"All cities are mad: but the madness is gallant. All cities are beautiful: but the beauty is grim."
Where the Blue Begins (2006) by Chris Morley
On February 6, Cheryl and I landed on Laotian soil in its capital city of Vientiane, which I constantly misremembered as the capital of Vietnam back when I was studying high school Geography. In fact, even after I've visited Vientiane in person and confirmed to my satisfaction that the city was indeed Lao, I still keep making the same mistake in my head.
We spent only one day there before heading out to Vang Vieng and Luang Prabang but on the 15th, we returned to Viangchan for two more days to unwind before leaving Laos (for now). We spent most of our time in the city in the central area. Pretty much all the sights and attractions clustered thereabouts and are easily accessible by foot or bicycle. We opted to leg it.
|Cheryl and I on one of Laos' "jumbo tuk tuks".|
COPE Visitor Centre.
|Cluster sub-minutions or "Bombies" moulded from plaster of Paris.|
Right after we unloaded our stuff at our guesthouse, we immediately took to the streets and walked to COPE Visitor Centre situated on Khouvieng Road, a kilometre from Talat Sao. COPE (Cooperative Orthotic and Prosthetic Enterprise) is a non-profit organisation that provides access to orthotics, prostheses and rehabilitation services to Laos' disabled, many of which were crippled by the so-called "Secret War", in which the US Air Force seeded an estimated 2 million tons of bombs on the country. An average of one B-52 bomb load was dropped every 8 minutes from 1964 and 1973 and an estimated 30% of them failed to detonate. Even today, UXO or "unexploded ordnance" continue to blow up in the faces of the Laos as they go about their daily lives - it is the war that just keeps killing. In 1997, the US officially acknowledged its role in the Laotian Civil War, 22 years after it ended.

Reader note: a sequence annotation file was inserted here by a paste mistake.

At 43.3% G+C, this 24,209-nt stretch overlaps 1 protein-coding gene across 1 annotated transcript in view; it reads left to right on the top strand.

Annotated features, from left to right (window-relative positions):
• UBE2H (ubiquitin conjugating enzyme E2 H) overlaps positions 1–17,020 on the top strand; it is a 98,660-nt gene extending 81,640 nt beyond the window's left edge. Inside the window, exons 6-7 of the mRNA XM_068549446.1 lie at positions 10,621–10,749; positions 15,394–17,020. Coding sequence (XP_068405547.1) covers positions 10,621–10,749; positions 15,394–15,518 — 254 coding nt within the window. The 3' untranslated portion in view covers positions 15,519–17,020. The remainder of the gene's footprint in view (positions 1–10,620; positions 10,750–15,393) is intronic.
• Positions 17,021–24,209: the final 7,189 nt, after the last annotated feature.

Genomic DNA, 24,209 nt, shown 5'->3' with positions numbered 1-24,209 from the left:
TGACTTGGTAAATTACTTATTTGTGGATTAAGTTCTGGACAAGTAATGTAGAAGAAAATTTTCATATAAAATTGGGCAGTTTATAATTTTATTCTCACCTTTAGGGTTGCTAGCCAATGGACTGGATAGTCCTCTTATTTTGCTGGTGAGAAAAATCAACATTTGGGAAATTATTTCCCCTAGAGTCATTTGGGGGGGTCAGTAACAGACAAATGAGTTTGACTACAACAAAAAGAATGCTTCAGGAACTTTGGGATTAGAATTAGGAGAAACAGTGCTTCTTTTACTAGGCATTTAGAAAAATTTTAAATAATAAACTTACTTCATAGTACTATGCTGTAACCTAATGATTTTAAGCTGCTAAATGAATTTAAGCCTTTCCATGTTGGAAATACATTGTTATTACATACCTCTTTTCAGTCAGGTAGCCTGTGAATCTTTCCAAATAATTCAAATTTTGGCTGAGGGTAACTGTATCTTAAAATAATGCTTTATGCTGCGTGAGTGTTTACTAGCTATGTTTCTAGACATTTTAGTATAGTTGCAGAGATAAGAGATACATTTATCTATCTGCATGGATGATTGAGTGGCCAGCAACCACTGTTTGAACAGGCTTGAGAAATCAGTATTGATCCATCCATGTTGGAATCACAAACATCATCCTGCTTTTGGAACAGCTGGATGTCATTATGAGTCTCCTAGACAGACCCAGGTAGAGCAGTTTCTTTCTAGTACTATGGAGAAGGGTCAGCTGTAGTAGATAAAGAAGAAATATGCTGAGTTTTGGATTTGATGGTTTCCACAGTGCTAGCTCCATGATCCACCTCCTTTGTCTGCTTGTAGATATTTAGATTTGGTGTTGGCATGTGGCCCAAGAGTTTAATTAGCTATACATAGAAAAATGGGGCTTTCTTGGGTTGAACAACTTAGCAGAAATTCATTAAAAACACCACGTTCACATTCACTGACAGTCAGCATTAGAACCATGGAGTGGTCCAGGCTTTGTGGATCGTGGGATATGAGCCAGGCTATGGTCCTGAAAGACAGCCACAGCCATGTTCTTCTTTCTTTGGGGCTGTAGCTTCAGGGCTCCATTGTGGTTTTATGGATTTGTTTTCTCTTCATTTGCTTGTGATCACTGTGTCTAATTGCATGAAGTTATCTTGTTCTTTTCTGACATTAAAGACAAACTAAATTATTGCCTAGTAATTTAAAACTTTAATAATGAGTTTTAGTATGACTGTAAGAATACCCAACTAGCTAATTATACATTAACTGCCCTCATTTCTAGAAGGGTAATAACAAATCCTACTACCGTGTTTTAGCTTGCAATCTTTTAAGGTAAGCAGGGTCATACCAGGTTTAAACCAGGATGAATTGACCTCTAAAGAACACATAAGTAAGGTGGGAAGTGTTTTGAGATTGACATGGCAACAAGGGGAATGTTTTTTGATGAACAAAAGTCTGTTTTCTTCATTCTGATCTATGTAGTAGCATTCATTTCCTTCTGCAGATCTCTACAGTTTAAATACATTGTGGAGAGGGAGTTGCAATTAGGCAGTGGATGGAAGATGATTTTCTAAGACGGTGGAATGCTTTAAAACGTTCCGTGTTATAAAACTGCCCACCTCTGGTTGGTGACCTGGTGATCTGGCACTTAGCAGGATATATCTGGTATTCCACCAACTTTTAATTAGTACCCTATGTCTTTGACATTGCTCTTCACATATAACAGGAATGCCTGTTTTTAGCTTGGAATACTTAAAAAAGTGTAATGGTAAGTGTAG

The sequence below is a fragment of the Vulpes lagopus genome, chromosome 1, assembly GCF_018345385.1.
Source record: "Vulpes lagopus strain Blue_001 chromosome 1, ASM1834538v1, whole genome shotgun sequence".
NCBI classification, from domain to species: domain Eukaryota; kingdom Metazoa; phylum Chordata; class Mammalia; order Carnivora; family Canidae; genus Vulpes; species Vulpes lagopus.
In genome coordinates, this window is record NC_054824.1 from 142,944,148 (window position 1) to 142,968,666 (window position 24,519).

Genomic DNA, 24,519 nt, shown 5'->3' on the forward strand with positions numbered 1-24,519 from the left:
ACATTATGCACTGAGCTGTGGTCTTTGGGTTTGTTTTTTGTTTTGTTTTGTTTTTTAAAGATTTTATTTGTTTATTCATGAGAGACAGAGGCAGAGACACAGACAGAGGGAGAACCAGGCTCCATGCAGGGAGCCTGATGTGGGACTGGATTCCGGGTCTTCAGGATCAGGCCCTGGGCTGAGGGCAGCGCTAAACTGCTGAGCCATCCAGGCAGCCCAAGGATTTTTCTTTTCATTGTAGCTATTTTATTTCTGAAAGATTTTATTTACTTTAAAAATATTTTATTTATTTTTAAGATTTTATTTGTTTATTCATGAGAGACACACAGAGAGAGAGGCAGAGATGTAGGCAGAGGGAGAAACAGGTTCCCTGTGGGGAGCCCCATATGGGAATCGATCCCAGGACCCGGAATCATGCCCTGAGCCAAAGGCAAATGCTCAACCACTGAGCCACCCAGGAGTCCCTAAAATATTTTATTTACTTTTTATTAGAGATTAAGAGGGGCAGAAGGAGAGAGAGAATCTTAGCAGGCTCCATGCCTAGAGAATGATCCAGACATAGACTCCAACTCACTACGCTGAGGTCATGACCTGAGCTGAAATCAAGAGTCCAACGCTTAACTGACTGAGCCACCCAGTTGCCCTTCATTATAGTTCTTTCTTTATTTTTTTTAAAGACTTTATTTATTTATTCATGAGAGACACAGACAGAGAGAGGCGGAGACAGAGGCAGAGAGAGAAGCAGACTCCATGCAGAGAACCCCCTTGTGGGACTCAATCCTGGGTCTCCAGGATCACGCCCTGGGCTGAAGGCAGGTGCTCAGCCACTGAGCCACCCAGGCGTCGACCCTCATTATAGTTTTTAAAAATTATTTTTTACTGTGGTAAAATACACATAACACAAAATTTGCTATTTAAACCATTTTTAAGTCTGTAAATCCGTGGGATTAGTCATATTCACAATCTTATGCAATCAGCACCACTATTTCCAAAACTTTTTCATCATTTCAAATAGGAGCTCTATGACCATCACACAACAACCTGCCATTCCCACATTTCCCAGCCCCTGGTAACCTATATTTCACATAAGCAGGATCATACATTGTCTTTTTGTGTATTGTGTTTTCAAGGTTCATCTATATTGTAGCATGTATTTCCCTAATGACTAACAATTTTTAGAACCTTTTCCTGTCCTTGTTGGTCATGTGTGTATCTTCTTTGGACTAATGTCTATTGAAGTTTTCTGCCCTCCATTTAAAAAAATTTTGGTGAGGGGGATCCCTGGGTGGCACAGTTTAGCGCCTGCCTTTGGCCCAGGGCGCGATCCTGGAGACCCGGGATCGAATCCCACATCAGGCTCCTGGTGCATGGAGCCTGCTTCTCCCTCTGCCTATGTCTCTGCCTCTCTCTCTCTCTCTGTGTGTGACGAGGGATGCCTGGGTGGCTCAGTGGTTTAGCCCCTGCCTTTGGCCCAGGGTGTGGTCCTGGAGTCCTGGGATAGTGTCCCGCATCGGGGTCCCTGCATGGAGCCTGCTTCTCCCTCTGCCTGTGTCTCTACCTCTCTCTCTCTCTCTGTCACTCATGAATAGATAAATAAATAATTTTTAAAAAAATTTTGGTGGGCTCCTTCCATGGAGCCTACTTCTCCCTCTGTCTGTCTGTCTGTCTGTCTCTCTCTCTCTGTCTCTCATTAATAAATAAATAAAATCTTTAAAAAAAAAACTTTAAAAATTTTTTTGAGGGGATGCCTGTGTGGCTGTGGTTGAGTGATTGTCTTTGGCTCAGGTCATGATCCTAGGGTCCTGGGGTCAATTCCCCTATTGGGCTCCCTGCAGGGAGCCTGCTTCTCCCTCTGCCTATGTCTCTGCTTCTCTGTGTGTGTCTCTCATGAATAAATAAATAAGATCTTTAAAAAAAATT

And Americans wonder why everyone hates them.
|A row of disembodied leg prostheses sitting on a bench.|
The Visitor Centre is one part macabre display of artificial limbs and bomb remnants, and one part a monument to humanity's ability to normalise and move on from the most horrendous of tragedies. Within the centre is a dark theatre that shows documentaries on loop, photographs of innocent farmers relieved of their limbs because they turned up an odd bombie with their ploughs, stories of children finding deadly toys in the dirt, and every day utensils like spoons and bowls fashioned from metal salvaged from undetonated weapons of mass destruction.
|A literal bombshell.|
|Sculpture made from 500 kg of UXO by Anousone VongAphay, a local artist, in 2008.|
There's a gift shop filled with what I can only describe as "tragic kitsch" and a cafe aptly named Karma which serves delicious homemade ice-cream, the proceeds of both go entirely into funding COPE's projects in Laos. To contribute to their effort, I bought a keychain in the shape of an one-eyed multi-amputee. I mean, how can I resist?
|Which I lost in Luang Prabang. Dammit.|
|I really liked this but it only came in girl sizes and cuttings.|
I highly recommend this place to any traveler visiting Laos. I can find no better representation of Laos as a country anywhere else. It is simultaneously depressing and uplifting. It carries the weight of Laos' past, praise the perseverance of its present, and squints blearily into a future of caution, where every road laid and every inch of soil farmed must be won with sweat and blood.
Wat Si Muang.
|The side of Wat Si Muang's sǐm.|
|Cheryl selfie-ing with Buddha at Wat Si Muang.|